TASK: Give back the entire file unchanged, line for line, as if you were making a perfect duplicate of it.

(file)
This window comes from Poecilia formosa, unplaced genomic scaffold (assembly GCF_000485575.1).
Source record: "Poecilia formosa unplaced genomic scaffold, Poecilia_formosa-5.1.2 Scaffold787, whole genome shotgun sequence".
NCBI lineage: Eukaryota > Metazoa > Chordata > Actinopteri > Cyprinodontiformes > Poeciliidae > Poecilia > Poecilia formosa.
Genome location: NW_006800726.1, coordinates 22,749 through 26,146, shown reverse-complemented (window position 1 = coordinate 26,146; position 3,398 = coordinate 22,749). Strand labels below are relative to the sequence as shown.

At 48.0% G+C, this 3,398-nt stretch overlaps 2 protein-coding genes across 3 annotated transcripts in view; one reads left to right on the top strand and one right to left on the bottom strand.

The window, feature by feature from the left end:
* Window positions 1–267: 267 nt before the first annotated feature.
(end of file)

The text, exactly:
This window comes from Poecilia formosa, unplaced genomic scaffold (assembly GCF_000485575.1).
Source record: "Poecilia formosa unplaced genomic scaffold, Poecilia_formosa-5.1.2 Scaffold787, whole genome shotgun sequence".
NCBI lineage: Eukaryota > Metazoa > Chordata > Actinopteri > Cyprinodontiformes > Poeciliidae > Poecilia > Poecilia formosa.
Genome location: NW_006800726.1, coordinates 22,749 through 26,146, shown reverse-complemented (window position 1 = coordinate 26,146; position 3,398 = coordinate 22,749). Strand labels below are relative to the sequence as shown.

At 48.0% G+C, this 3,398-nt stretch overlaps 2 protein-coding genes across 3 annotated transcripts in view; one reads left to right on the top strand and one right to left on the bottom strand.

The window, feature by feature from the left end:
* Window positions 1–267: 267 nt before the first annotated feature.